Former US presidents George W. Bush and Bill Clinton visited the Haitian capital, Port-au-Prince, in advance of a donors’ conference in New York City called to coordinate international aid and investment in the country in the wake of the devastating January 12 earthquake.
President Obama named Bush and Clinton co-chairs of the US fundraising campaign after the quake. The joint visit combined public displays of concern, in photo-op visits to a refugee camp and two local businesses, and talks with Haitian president René Préval and other officials.
Television coverage showed Bush, who had never before set foot in Haiti, shaking hands with quake survivors with a fixed smile on his face, visibly uncomfortable. He spoke woodenly, telling reporters that his purpose was to see firsthand the destruction caused by the quake and “remind the American people there is still suffering and work to be done here.”
The Bush-Clinton visit to the refugee camp on the Champ de Mars, next to the presidential palace, was a high-security affair, with dozens of US Secret Service agents, Haitian police and blue-helmeted UN peacekeeping troops surrounding them and Préval as they shook hands with earthquake survivors.
The attitude of the Haitian people to the visitors was a mixture of hostility and indifference. Bush, in particular, is hated for the US role in the 2004 coup that removed President Jean-Bertrand Aristide and exiled him to South Africa. Clinton, while posturing as a “friend” of Haiti, is identified with a policy of opening the Haitian market to foreign competition that devastated the country’s agriculture. He is now the UN special envoy to Haiti.
About 100 supporters of former president Aristide staged a protest outside the national palace, burning tires and an American flag. They chanted slogans like “Return Aristide! Down with Préval! Down with Bush!” One leader of Aristide’s Fanmi Lavalas party, which is now barred from running in the elections, told the Associated Press, “Those people have a lot of money. They could do something for Haiti, but they haven’t done it.”
A quake survivor, 35-year-old René Pierre, who is homeless, told one US reporter, “The visit is like no visit at all. They walked inside, it’s to show off.” The AP reported on a street-corner debate in the Bel Air slum: “Neighbors crowded into a narrow alley behind partially collapsed buildings to shout their opinions: Bush is bad, Préval ineffective and Clinton disappointing as UN envoy.”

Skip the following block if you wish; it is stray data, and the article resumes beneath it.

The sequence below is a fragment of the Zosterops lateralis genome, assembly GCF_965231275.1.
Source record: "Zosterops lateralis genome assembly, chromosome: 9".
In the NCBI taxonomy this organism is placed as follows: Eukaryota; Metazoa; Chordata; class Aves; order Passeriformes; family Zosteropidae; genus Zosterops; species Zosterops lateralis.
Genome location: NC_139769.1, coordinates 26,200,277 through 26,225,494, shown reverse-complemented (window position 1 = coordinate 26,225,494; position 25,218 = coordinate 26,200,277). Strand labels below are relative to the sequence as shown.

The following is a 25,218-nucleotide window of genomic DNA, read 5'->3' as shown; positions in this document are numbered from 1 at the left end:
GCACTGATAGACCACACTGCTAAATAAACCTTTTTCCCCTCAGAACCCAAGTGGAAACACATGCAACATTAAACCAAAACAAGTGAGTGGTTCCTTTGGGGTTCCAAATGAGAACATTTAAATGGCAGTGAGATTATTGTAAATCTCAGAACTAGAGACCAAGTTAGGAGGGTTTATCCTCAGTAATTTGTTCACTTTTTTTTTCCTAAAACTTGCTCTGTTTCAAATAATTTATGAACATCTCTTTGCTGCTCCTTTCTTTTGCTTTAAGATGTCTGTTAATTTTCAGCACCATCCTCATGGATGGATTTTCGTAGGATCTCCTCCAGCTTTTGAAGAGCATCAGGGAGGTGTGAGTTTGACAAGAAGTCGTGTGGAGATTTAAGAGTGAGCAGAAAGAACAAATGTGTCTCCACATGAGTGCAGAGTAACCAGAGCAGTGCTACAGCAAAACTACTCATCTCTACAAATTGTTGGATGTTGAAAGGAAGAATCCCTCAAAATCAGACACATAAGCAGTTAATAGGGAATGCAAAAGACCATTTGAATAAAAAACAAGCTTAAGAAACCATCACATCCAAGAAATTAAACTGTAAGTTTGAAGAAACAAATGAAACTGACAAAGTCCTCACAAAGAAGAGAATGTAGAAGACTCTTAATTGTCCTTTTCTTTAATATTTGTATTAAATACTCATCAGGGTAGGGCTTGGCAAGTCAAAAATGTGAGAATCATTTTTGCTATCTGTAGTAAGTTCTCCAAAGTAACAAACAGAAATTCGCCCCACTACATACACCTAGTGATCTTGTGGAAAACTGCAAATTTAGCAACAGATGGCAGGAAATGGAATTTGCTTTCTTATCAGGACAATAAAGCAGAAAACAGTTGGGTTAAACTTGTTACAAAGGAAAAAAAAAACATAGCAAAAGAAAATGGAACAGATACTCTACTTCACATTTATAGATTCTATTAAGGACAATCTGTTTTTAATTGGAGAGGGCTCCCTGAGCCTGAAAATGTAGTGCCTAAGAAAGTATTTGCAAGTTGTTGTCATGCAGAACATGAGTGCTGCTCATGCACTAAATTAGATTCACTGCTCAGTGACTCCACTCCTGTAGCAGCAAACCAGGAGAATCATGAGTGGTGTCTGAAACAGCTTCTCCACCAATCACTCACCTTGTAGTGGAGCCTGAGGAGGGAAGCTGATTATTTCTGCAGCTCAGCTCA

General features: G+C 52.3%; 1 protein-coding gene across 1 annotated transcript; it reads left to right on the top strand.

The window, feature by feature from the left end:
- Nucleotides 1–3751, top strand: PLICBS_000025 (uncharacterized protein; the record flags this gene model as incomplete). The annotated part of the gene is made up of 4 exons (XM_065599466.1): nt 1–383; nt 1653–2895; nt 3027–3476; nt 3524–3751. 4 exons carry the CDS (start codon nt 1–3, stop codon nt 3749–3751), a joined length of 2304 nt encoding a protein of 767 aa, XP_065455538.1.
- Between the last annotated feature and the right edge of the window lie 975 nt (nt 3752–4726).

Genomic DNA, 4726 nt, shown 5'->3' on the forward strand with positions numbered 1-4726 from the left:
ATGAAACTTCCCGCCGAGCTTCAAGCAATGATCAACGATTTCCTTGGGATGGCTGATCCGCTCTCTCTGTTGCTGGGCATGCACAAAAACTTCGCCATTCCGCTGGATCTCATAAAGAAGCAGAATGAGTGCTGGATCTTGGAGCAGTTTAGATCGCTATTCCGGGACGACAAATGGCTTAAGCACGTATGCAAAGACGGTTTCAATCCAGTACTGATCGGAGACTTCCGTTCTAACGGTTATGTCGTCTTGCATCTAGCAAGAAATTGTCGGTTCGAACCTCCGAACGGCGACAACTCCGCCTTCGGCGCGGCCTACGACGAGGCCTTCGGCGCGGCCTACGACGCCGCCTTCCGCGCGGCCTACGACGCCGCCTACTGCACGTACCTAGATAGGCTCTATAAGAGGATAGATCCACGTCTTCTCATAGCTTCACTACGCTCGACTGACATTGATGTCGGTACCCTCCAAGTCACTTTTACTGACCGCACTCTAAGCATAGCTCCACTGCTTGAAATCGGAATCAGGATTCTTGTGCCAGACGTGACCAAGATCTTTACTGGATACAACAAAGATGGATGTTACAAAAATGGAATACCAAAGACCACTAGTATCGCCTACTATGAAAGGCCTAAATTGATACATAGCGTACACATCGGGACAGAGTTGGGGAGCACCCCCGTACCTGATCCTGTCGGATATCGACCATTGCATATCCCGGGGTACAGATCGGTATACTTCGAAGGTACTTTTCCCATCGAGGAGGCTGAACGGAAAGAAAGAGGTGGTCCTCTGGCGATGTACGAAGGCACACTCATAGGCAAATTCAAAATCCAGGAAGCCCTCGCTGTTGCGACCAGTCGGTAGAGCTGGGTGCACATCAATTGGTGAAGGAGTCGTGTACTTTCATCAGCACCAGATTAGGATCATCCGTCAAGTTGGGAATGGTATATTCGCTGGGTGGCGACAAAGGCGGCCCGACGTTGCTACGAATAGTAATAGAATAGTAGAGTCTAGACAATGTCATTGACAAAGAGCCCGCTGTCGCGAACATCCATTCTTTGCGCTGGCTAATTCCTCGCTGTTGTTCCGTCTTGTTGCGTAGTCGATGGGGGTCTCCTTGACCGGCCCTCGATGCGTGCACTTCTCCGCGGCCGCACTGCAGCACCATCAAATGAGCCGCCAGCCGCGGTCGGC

The Miami Herald described the scene as Bush, Clinton and Préval entered the refugee camp: “Quake survivors screamed at the three leaders, shouting details of the losses they suffered…. Others took a moment to criticize their own president’s leadership. ‘President Préval has never come to see us before!’ screamed Myrlande Saint-Louis, who lives in the Place Mosolée camp the presidents visited. ‘Now because Bush is here he comes? Now he wants to see us!’ ”
One of the principal purposes of the Clinton-Bush visit was to prod Préval into taking action on a land ownership dispute that has hamstrung efforts to relocate many of the quake survivors. Private landowners in the Haitian elite have been reluctant to make land available, demanding more compensation than the government was in a position to provide. Restrictions on foreign land ownership, rooted in Haiti’s origins 200 years ago in the slave revolt against French plantation owners, have hampered the activities of both foreign NGOs and multinational corporations.
Clinton is a particularly assiduous promoter of the conception that foreign investment, particularly in the garment industry, is the key to Haiti’s economic revival after the quake. During his visit, he repeatedly dropped hints that unspecified Asian and Brazilian companies were just waiting for procedural obstacles to come down before they set up shop in Port-au-Prince and other areas.
Préval responded to the pressure by issuing an executive order forcing Haitian landowners to turn over property under eminent domain, with financial compensation, to be used by aid organizations and foreign investors.